Story last updated at 11:23 AM on Monday, March 6, 2006

Fishermen face global climate change, but what they can do about it unclear



BY MICHAEL ARMSTRONG
homer news

Out in the Bering Sea, fishermen chasing salmon notice shifts in migration patterns never seen before. Pack ice that once protected coastal communities forms later and melts earlier. In Cook Inlet, salmon streams show a sudden increase in temperature. What had once been scientific speculation has now become accepted fact — research backed up not just by hundreds of studies, but anecdotal observation.

A global climate change is under way, and Alaska fishermen are on the front line.

“I think the writing’s on the wall. I think it’s pretty clear there’s a big problem,” said Eric Siy, executive director of the Alaska Marine Conservation Council. “I think we’re hearing acknowledgment of that fact from all quarters.”

One place where acknowledgment is coming from is Washington, D.C. In mid-February, Sen. Lisa Murkowski, R-Alaska, addressed climate change in a speech before the Catholic University Law School.

“On Capitol Hill there has been a recent shift in the debate on climate change,” she said. “As more and more information becomes available, I believe there is now almost universal acceptance that our planet is warming.”

What’s not so clear, though, is how to address climate change, and what the fishing industry can do about it.

“I think people know, the academics know, we’re the first ones, we’re the front line on the adverse effects,” said Buck Laukitis, a Homer salmon fisherman. “What we can do is kind of an open question.”

The Marine Conservation Council thinks fishermen should be part of the solution. One program in the works is “Fishermen as Front Line Witnesses to Climate Change,” Siy said. That program will involve fishermen as a force for research, and enlist them in research like winter sampling of water temperature.

“Fishermen could help close those gaps (in data) by working with scientists and developing a more complete picture of what’s going on,” Siy said.

The Marine Conservation Council recently hired fisheries biologist Peggy Murphy of Juneau to research issues relating to climate change. The council also is developing a “Coastal Compact on Climate Change.” While that is still in the works, Siy said it will be a call to action to be signed by coastal communities and other organizations asking policy-makers to take decisive action on climate change.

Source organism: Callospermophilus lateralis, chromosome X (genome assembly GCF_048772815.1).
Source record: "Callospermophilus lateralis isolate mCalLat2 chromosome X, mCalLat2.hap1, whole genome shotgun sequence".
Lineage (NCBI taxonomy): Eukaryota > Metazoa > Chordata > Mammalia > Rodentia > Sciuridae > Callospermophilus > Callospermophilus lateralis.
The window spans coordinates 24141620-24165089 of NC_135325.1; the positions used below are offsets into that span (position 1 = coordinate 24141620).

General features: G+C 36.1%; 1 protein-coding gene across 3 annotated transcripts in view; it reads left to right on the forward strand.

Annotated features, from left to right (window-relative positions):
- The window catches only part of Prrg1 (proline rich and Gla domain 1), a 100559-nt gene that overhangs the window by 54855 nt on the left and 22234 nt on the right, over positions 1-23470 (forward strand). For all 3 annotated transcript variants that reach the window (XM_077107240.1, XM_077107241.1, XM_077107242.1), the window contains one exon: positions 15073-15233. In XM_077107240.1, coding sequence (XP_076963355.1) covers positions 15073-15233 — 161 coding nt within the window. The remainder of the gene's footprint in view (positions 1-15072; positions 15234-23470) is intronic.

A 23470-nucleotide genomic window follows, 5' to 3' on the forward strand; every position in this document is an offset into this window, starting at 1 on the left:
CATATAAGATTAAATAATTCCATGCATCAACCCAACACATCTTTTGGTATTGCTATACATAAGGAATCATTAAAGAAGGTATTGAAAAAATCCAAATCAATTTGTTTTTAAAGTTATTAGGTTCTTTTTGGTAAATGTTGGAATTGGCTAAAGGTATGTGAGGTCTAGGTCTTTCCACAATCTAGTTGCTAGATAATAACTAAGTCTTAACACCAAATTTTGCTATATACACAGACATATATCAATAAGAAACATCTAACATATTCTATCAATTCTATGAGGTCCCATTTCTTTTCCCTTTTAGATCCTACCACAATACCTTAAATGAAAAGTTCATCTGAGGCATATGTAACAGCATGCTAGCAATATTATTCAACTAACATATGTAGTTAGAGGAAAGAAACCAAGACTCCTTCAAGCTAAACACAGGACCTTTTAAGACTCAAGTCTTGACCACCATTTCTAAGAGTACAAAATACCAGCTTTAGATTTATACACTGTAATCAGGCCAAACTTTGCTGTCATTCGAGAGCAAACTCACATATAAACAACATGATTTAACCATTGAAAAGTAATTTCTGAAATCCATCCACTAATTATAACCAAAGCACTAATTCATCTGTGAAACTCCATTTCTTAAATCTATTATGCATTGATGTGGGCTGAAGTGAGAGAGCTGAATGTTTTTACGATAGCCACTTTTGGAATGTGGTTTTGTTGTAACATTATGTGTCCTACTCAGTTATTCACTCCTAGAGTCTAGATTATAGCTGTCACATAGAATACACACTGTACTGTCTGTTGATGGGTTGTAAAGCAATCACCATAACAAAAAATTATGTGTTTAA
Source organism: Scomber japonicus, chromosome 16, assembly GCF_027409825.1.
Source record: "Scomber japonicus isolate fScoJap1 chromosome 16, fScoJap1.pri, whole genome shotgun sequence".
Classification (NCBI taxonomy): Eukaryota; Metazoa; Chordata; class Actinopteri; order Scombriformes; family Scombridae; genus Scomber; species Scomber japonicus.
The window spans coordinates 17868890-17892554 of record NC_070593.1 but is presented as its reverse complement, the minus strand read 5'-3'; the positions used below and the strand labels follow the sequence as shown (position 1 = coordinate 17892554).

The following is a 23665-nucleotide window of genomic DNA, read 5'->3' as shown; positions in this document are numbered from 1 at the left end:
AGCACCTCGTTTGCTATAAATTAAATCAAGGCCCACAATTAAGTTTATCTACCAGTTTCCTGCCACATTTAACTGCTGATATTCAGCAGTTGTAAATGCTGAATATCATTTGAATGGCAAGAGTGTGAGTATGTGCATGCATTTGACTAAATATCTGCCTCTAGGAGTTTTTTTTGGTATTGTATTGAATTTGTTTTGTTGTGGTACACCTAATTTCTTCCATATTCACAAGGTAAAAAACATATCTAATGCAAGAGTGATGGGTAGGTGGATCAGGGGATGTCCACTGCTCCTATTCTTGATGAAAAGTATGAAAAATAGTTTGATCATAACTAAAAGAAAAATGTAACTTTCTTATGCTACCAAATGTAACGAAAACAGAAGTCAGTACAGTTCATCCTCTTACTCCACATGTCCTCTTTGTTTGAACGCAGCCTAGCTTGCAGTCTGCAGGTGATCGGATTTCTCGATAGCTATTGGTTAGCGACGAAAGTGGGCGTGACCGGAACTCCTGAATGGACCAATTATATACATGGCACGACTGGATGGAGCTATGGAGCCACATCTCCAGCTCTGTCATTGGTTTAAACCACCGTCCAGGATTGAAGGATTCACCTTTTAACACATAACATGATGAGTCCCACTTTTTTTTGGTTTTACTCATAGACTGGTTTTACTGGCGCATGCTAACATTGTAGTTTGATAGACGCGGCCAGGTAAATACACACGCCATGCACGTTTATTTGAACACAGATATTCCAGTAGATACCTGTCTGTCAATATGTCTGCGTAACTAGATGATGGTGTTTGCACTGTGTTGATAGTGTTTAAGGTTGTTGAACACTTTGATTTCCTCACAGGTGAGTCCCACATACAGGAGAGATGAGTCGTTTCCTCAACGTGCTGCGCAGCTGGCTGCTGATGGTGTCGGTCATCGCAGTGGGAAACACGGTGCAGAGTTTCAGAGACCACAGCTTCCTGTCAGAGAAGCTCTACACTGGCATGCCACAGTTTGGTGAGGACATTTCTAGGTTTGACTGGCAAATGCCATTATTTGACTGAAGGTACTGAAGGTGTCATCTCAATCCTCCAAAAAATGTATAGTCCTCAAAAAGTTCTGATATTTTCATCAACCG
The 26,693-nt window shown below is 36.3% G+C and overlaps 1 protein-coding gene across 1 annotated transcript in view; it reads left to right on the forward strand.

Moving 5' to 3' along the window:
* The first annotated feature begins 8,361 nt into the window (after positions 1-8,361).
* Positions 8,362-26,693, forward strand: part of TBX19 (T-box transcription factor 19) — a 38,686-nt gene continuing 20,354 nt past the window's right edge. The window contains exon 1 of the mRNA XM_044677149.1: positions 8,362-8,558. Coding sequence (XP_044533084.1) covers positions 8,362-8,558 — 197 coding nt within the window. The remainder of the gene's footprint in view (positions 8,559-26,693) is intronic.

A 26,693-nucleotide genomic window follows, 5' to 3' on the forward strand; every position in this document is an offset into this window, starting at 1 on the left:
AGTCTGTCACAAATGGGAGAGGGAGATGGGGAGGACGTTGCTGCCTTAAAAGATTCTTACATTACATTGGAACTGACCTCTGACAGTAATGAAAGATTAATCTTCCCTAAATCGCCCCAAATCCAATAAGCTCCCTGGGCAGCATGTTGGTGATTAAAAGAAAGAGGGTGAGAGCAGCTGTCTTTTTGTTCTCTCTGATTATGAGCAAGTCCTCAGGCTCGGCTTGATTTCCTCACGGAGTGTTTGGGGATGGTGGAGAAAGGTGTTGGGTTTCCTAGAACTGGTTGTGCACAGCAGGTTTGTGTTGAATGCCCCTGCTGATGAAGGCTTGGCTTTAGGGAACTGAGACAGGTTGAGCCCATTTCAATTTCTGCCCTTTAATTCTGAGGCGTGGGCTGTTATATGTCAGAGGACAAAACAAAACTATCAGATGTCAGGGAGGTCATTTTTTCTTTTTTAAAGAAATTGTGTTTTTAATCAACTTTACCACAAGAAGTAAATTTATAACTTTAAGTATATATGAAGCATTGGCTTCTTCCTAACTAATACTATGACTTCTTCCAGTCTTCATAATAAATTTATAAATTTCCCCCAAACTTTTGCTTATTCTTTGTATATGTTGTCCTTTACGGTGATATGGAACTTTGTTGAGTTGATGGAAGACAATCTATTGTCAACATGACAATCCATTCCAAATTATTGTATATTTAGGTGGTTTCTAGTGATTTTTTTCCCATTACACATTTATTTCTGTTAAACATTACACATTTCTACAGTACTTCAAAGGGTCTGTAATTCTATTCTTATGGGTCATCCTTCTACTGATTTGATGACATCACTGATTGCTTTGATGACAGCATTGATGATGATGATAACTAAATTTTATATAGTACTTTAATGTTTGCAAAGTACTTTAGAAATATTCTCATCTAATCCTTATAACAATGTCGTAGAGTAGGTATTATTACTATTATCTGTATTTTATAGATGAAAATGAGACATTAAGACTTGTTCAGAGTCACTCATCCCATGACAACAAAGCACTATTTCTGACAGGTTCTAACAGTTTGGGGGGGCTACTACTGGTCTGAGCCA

How climate change is affecting fishermen also is an open question. With warming oceans, some species could benefit, while others will decline. Ten-year, or decadal, oscillations in species numbers could shift to 15-year or longer cycles.

“It is reasonable to assume that climate change could halve or double average harvests of any given species,” researchers Gunnar Knapp, Patricia Livingston and Al Tyler said in a paper on the human effects of climate change they presented last fall at the 135th American Fisheries Society annual meeting in Anchorage.

Climate change has made some changes in managing the resources. Laukitis noted that the Alaska Board of Fisheries has relaxed some opening dates, such as in False Pass, because fish are showing up earlier.

Beyond that, he said he hasn’t seen the fishing industry address climate change.

“We’re keenly aware of the problem,” Laukitis said. “I just don’t think the industry as a whole has come up with a way to approach it.”

Siy agreed with Laukitis when it came to specifics.

“We’re at this state now where we’re seeing greater and greater awareness, but it’s not clear what we all need to be doing,” Siy said.

In her speech, Murkowski said Congress was taking two policy approaches: reducing greenhouse gas emissions and investing in research and technology. Because of its impact on the U.S. economy, Murkowski doesn’t support the Kyoto Protocol, she said, but she does think other attempts to cap emissions are worth looking into, such as the McCain-Lieberman Climate Stewardship Act. Murkowski also supports new technologies to reduce carbon emissions.

The Alaska Legislature is also looking at climate change. Sen. Donny Olson, D-Golovin, has filed Senate Bill 278 calling for the creation of an Alaska Climate Change Task Force to make recommendations that would address the near and long-term effects of climate change.

In the House, Rep. Reggie Joule, D-Kotzebue, Rep. Ethan Berkowitz, D-Anchorage, and Rep. Beth Kerttula, D-Juneau, have filed House Concurrent Resolution 30 to create an Alaska Climate Impact Assessment Commission to identify the effects, such as coastal erosion, that could be caused by climate change, and to come up with policies to deal with these effects. Both bills are still in committee.

Laukitis noted the irony of fishermen being concerned about climate change while at the same time using big inboard high-horsepower engines to get to fishing grounds.

“We can’t be too sacrosanct or self-righteous,” he said. “We’re burning fossil fuels up our stacks.”

Murkowski called for global cooperation to address climate change — but not along the Kyoto model.

“Our greatest progress will come by a cooperative global effort that combines the best technologies and thinking to reduce greenhouse gases, helps developing countries adopt new energy technologies and brings energy and economic development to the countries with extreme poverty,” she said.

As Congress and the Legislature deal with the problem, fishermen have other things on their minds.

“A lot of fishermen aren’t in the big policy,” Laukitis said. “They’re trying to figure out how to repair their nets to feed their families.”

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